1ggxvH.WiPh2.91

In the darkened stacks of a nondescript building in the suburbs outside Washington, dozens of federal employees wearing protective gloves spend day after day sifting through millions of pages of secret documents, some of them nearly a century old.

The 70 staffers of the National Declassification Center are charged with deciding – anonymously and quietly – which of the nation’s old secrets can be laid bare for the world to see.

They have a backlog of hundreds of millions of pages marked for possible declassification, and they’re able to release those that don’t reveal information about weapons of mass destruction, harm diplomatic relations or threaten the safety of the president of the United States. But no one believes they’ll be able to make a year-end deadline set by President Barack Obama. And in the meantime, the government is classifying even more secrets.

After three and half years, just 70 million pages have been released, including the Pentagon Papers and a World War I-era recipe for secret ink. Another 45 million pages have been kept classified. The rest have yet to be fully processed. (Because the material is more than 25 years old, it’s paper and not the disks, microfilm and emails that came later.)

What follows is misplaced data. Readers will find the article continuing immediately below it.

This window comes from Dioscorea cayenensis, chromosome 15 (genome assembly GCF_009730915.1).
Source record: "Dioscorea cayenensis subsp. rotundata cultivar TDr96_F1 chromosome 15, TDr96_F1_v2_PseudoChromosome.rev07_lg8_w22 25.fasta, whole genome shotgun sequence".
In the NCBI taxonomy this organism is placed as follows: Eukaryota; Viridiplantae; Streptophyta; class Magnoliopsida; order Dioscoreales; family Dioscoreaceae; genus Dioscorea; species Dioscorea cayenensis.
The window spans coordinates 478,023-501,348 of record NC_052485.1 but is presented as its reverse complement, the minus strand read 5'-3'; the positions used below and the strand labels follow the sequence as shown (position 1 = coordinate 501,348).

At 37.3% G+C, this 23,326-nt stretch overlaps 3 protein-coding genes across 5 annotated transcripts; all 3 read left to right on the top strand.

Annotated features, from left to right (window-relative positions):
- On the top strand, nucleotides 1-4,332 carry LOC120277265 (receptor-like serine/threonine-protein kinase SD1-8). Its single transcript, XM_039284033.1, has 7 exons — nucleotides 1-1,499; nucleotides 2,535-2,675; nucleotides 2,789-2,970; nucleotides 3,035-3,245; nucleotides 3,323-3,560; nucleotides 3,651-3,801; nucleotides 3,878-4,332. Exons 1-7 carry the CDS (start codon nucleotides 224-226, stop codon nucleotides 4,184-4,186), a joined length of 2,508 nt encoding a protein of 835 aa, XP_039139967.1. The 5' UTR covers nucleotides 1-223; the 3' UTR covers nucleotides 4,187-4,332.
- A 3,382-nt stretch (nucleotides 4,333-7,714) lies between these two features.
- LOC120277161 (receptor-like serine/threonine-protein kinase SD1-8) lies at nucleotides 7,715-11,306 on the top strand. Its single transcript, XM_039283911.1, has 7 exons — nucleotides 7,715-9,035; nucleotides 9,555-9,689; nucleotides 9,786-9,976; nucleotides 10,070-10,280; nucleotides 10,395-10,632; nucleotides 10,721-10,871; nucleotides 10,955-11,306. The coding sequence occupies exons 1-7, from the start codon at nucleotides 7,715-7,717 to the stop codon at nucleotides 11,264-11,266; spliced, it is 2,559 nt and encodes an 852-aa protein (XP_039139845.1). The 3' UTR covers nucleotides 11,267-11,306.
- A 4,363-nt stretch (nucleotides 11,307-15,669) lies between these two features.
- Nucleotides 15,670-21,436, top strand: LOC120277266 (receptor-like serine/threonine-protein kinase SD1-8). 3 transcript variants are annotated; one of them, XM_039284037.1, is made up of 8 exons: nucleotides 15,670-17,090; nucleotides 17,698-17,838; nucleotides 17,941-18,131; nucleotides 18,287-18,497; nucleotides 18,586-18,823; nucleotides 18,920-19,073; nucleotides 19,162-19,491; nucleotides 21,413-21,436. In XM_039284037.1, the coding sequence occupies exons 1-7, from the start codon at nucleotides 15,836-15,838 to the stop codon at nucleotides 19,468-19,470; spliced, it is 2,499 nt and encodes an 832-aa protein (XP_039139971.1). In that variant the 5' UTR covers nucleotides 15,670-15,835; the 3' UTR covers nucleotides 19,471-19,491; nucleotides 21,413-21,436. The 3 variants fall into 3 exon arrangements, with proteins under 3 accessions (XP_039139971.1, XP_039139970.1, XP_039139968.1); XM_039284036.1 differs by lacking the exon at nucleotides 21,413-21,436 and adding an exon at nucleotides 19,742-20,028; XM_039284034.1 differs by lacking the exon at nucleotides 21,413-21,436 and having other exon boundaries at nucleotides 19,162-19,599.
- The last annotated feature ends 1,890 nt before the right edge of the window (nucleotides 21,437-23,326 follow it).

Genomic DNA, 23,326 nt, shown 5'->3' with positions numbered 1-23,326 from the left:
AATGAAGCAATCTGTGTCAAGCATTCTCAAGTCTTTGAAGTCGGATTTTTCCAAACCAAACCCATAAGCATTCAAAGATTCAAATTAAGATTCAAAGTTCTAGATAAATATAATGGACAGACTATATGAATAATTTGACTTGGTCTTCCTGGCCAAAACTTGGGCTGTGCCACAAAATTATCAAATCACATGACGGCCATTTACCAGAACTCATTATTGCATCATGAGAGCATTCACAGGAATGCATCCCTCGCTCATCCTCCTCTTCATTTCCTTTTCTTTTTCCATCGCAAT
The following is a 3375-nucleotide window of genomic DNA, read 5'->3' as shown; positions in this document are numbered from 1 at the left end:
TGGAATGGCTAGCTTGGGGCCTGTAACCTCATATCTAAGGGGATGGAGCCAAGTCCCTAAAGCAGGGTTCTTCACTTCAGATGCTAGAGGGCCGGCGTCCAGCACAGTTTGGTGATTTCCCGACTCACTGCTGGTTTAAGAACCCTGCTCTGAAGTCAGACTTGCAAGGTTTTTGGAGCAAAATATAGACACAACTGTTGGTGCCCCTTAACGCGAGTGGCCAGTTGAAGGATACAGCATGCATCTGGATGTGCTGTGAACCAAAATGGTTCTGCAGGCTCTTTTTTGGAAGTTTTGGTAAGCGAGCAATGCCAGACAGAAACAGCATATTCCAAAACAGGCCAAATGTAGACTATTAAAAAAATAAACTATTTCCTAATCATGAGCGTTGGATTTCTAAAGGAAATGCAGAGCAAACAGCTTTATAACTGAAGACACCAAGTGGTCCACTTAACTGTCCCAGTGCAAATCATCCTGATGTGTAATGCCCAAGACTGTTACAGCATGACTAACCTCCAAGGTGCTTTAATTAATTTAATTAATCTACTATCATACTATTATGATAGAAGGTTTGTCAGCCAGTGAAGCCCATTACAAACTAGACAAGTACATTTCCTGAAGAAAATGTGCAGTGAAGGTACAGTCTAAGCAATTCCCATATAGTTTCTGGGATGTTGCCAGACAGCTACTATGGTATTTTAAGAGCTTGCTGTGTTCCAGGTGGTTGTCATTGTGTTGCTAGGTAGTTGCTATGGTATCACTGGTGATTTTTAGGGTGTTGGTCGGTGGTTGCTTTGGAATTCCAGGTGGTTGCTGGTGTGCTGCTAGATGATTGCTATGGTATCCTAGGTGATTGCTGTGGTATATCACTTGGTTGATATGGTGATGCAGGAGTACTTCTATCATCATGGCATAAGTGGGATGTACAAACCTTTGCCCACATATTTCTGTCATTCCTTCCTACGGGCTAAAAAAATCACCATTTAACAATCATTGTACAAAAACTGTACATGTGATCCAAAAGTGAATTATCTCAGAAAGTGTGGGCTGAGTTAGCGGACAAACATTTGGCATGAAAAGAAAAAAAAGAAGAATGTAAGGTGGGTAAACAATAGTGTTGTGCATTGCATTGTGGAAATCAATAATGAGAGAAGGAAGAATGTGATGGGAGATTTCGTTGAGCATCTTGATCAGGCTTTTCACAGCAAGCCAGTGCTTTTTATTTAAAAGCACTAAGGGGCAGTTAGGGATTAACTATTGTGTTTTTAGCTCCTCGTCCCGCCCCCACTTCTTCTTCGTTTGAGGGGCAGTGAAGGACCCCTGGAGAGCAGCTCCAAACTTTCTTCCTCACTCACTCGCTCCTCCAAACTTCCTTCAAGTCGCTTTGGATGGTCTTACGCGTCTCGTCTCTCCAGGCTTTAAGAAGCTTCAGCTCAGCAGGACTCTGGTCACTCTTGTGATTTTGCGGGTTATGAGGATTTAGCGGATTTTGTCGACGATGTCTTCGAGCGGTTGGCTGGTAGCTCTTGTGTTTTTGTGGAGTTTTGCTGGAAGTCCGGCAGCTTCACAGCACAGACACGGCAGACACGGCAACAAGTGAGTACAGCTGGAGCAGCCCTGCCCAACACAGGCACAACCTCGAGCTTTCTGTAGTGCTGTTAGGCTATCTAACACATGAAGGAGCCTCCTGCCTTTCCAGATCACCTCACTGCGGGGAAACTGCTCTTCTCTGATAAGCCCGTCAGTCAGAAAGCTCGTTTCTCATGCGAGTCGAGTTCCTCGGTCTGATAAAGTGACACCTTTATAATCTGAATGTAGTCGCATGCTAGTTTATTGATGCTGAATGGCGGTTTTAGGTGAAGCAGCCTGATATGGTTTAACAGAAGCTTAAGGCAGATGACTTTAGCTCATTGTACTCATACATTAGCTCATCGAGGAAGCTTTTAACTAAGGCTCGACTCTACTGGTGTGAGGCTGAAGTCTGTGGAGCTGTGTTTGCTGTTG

“It’s not going to happen,” said Steven Aftergood, who directs the Federation of American Scientists Project on Government Secrecy, and is an expert on – and prominent critic of – government secrecy. “That should be a signal to everyone that the system is broken. Not even the president can make it work.”

Meanwhile, the government can’t keep up with the ever-escalating onslaught of classified documents, which are accumulating faster than ever before because of the growing bureaucracy, switch to electronic data and a prevailing culture of secrecy.

Each day, federal agencies spend more time, money and effort classifying documents than declassifying them.